-Only four companies have agreed to consider conducting any testing, leading EPA to conclude that "most companies are not inclined to voluntarily test their nanoscale materials."

"We welcome EPA's statement that it is finally 'considering how to best use testing and information gathering authorities under the Toxic Substances Control Act' to address the remaining gaps in information," Denison concluded. "More than three years ago, the National Pollution Prevention and Toxics Advisory Committee advised EPA immediately to begin developing such mandatory measures as a supplement to the voluntary program, recognizing it would not be sufficient. EPA now needs to refocus its energies on these critical tasks."

A list of companies participating in the Program is attached.

Companies and associations participating in EPA's Nanoscale Materials Stewardship Program
(as of December 8, 2008; see www.epa.gov/oppt/nano/stewardship.htm#participants)

Submissions under the Basic Program

Ahwanee

Altairnano

Arkema

BASF Corporation

Bayer Material Science

Dow Chemical

DuPont

Evonik/Degussa

General Electric

International Carbon Black Association

Nano-C

Nanofilm

Nanophase Technologies Corporation

Nantero

Office ZPI

PPG Industries

Pressure Chemical

Quantum Sphere

Sabic Plastic Innovations

Sasol North America

Selah Technologies, Inc.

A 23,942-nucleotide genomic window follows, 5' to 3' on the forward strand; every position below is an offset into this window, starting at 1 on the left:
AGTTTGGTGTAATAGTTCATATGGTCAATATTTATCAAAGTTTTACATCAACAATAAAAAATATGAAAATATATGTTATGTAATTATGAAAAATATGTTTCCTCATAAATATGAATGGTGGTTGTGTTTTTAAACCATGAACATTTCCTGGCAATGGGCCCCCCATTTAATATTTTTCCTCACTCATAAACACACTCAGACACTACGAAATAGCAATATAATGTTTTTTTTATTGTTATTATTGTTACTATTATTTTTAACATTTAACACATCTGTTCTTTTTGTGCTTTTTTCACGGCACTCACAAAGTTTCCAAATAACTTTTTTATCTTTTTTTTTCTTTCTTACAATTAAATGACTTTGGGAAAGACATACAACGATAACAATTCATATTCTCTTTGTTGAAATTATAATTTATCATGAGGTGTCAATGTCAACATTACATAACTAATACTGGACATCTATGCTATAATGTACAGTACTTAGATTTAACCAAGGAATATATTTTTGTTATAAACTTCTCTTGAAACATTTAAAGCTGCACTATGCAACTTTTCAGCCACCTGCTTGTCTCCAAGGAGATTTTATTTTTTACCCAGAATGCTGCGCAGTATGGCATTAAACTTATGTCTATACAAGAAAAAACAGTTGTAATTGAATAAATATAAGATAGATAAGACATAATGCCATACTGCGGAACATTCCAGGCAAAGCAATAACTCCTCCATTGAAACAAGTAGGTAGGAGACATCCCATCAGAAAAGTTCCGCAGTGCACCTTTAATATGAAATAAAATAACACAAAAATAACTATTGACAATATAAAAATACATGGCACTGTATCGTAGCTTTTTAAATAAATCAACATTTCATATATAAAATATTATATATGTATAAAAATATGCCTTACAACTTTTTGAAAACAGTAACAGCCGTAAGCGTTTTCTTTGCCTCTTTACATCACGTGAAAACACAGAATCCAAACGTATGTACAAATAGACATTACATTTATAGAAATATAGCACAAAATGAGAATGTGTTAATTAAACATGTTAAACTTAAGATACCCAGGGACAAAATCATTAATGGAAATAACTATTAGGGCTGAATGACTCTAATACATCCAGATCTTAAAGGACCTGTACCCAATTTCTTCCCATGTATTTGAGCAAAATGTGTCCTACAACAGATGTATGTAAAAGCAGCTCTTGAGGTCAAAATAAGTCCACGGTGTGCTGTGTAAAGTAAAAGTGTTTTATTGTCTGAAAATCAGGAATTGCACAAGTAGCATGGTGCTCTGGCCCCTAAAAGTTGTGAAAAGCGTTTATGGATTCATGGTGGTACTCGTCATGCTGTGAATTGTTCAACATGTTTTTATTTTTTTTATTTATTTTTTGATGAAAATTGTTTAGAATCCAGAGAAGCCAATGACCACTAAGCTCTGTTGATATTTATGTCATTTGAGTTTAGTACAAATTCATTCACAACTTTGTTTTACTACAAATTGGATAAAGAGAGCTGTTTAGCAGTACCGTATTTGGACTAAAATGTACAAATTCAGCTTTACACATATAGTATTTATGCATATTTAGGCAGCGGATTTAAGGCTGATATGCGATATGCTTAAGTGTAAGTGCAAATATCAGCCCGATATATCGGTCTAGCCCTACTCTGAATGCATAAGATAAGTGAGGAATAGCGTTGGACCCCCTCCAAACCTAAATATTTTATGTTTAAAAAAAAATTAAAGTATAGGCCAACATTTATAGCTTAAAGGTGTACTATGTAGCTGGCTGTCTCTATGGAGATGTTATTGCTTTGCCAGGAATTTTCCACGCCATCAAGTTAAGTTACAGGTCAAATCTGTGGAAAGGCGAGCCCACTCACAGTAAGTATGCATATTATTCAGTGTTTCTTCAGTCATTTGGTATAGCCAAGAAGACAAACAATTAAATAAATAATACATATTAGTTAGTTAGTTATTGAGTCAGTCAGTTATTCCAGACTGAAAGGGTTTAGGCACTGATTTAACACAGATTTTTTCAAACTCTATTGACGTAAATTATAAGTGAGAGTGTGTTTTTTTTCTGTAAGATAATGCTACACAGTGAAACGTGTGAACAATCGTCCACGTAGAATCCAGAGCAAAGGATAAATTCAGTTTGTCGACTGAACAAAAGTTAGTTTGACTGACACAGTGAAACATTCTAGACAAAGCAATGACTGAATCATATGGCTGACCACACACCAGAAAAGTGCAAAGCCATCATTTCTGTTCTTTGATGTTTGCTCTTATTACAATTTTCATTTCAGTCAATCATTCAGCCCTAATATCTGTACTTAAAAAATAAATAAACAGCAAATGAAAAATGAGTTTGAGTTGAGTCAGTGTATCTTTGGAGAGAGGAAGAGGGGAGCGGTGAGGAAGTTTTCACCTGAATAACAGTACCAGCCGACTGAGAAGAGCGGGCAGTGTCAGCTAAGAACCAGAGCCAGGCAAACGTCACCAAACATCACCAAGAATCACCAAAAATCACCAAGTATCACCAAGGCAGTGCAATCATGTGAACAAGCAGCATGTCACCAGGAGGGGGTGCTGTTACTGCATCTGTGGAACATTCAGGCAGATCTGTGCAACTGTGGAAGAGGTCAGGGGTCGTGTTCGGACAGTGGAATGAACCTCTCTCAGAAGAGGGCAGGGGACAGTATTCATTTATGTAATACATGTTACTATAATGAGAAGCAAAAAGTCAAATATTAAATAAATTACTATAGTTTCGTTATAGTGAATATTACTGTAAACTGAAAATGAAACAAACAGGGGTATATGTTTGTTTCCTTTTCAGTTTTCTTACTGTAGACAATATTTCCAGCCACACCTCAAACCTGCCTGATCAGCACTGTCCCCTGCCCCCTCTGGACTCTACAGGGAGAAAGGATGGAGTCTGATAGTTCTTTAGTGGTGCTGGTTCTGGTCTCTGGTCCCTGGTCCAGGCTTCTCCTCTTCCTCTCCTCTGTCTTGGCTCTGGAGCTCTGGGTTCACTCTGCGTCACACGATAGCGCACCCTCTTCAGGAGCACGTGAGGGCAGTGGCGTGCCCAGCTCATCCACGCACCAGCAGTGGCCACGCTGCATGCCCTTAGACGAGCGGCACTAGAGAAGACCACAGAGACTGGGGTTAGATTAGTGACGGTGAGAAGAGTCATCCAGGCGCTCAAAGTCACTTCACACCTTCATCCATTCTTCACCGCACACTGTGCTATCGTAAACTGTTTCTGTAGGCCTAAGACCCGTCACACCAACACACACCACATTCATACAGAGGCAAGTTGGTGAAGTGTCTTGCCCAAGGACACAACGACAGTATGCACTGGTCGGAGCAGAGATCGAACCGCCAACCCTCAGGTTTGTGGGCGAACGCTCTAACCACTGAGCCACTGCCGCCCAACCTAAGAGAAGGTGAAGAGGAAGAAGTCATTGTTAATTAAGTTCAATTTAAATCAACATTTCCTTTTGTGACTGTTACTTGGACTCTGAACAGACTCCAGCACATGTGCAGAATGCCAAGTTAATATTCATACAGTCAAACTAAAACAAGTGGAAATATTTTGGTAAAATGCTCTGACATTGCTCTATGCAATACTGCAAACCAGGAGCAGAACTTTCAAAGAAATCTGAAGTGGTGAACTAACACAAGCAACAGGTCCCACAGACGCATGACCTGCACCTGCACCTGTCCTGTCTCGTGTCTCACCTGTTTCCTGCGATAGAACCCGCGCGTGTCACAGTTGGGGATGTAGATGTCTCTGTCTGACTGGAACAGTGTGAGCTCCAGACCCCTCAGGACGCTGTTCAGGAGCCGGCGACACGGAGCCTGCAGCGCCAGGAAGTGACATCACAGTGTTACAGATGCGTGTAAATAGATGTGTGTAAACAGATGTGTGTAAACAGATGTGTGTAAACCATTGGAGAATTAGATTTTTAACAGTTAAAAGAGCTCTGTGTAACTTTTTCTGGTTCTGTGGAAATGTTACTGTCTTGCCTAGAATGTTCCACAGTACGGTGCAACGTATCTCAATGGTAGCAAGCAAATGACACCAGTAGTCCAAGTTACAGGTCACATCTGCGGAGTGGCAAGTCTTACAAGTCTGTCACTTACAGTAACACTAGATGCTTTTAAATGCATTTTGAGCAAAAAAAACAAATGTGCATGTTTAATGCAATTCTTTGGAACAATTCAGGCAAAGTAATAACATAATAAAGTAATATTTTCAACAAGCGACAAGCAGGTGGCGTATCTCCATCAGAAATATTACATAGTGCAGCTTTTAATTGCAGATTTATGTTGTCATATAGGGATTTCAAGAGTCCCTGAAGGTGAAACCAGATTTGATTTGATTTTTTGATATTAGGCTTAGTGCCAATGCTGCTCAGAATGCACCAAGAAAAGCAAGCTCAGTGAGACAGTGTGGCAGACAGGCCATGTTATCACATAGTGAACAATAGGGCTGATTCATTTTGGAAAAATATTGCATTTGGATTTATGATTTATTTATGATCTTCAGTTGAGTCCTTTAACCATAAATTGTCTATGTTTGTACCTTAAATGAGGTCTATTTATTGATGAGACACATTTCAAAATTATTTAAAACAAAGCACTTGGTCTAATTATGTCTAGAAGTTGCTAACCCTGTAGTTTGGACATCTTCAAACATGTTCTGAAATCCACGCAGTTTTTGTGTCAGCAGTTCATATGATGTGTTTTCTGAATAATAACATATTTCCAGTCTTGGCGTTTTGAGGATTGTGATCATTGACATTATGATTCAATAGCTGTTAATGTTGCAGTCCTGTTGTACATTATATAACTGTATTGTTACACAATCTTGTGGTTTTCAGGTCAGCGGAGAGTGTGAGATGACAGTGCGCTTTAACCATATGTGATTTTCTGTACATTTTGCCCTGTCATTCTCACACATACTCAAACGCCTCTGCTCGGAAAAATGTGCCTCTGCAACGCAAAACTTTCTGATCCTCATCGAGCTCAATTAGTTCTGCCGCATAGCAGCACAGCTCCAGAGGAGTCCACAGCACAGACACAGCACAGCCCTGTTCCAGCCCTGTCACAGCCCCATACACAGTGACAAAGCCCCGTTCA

Showa Denk KK

SouthWest NanoTechnologies, Inc.

Showa Denko KK

SouthWest Nano Technologies, Inc.

Strem Chemicals

Swan Chemicals Inc.

Synthetic Amorphous Silica and
 Silicate Industry Association

Unidym

Two companies with identities
claimed as Confidential Business
 Information

Additional Commitments to Submit Information under the Basic Program

Angstron Materials

eSpin Technologies

Evident Technologies

Luna Nanoworks

MicroTechNano

Nanocyl North America

One company with identity claimed
 as Confidential Business
Information

Commitments to Participate in the In-depth Program

Selah Technologies, Inc.

SouthWest NanoTechnologies, Inc.

Swan Chemicals Inc.

Unidym

####

About Environmental Defense Fund
Environmental Defense Fund, a leading national nonprofit organization, represents more than 500,000 members. Since 1967, Environmental Defense Fund has linked science, economics, law and innovative private-sector partnerships to create breakthrough solutions to the most serious environmental problems.

For more information, please click here

Contacts:
Jennifer Andreassen
202-572-3387

Copyright © Environmental Defense Fund

If you have a comment, please Contact us.

Issuers of news releases, not 7th Wave, Inc. or Nanotechnology Now, are solely responsible for the accuracy of the content.

Bookmark:
Delicious Digg Newsvine Google Yahoo Reddit Magnoliacom Furl Facebook

Related News Press

News and information